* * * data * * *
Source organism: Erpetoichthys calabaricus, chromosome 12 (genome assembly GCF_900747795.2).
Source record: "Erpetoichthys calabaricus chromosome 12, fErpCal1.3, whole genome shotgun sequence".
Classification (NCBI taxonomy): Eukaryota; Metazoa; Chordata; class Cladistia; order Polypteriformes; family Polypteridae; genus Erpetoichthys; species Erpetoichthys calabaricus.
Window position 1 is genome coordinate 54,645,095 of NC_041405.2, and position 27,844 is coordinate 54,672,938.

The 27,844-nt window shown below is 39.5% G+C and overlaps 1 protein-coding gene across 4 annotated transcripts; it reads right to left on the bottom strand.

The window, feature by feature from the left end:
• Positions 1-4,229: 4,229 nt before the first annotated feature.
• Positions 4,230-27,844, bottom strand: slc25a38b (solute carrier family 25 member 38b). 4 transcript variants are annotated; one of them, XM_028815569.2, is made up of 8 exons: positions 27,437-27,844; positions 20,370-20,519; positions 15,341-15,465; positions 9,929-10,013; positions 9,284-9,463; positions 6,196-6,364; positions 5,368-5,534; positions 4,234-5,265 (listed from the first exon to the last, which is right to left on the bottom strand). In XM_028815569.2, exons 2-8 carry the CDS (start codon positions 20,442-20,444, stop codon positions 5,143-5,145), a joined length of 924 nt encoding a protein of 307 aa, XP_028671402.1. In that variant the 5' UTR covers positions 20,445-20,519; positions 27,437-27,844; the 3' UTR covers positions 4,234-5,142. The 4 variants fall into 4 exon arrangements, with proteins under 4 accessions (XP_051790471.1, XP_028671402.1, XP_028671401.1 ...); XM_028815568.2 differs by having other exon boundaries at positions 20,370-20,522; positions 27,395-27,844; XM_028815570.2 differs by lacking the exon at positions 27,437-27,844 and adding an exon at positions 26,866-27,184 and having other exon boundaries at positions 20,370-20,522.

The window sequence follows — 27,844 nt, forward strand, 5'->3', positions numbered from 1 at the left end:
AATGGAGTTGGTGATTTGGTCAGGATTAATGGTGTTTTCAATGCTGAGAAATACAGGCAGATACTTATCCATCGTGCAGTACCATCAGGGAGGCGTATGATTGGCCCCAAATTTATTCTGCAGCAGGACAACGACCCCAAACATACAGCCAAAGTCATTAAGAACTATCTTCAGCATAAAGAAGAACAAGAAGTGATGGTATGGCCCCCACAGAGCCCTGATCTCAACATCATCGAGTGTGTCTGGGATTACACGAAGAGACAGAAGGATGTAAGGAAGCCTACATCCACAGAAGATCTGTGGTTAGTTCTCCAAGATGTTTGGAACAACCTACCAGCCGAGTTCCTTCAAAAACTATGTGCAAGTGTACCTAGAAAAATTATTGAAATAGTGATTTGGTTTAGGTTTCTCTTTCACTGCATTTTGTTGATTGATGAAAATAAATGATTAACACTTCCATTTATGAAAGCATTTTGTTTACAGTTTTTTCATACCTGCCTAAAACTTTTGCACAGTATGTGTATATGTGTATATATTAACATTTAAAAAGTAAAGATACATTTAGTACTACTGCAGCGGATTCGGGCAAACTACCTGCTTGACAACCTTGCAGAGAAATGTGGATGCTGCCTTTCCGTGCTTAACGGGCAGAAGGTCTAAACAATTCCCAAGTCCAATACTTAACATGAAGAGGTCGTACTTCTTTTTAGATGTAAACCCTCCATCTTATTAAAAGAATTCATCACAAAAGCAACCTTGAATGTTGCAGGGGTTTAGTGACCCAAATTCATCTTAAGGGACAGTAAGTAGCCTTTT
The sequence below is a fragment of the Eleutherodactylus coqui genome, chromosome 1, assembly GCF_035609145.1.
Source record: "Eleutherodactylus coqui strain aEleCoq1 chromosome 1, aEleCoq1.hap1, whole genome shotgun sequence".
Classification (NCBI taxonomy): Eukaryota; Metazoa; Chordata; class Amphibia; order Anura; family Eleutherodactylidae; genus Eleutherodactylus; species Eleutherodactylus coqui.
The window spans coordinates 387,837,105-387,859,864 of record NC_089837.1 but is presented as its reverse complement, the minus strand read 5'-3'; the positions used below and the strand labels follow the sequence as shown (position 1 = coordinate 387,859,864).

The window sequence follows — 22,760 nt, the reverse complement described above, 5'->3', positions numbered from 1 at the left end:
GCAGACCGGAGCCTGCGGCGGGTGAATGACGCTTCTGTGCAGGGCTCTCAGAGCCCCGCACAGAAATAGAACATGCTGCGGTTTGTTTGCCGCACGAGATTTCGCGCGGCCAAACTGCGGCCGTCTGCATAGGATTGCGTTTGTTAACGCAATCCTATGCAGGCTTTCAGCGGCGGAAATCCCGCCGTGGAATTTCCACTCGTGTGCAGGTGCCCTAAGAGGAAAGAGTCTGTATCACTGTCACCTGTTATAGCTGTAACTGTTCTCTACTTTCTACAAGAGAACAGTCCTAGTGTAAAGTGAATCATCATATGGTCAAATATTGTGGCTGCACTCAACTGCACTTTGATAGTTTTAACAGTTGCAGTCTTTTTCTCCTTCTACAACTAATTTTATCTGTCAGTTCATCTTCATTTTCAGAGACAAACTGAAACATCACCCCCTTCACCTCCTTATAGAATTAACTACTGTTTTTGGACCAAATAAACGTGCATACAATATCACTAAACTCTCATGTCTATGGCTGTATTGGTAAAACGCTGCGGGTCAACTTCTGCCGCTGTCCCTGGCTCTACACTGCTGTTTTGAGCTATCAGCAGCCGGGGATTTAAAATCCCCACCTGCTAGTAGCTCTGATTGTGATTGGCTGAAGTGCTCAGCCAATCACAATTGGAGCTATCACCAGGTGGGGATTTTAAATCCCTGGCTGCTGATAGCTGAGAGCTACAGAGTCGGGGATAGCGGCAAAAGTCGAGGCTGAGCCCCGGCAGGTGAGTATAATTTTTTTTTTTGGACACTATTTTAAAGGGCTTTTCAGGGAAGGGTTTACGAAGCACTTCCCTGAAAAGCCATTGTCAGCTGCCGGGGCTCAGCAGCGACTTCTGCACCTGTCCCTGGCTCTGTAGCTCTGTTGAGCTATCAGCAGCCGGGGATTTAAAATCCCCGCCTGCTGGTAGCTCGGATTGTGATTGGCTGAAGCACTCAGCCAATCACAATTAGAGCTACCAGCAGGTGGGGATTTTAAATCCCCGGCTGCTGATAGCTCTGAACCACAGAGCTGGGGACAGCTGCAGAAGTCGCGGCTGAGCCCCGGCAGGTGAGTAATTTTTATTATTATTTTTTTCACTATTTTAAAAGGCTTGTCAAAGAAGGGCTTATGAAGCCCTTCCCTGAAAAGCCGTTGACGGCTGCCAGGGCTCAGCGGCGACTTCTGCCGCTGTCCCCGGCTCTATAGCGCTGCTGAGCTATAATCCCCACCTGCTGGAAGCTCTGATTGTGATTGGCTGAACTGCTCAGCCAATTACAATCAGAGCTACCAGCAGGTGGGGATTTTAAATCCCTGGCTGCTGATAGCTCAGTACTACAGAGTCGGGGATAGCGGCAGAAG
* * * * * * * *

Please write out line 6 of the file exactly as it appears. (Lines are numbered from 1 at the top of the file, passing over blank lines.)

The window, feature by feature from the left end: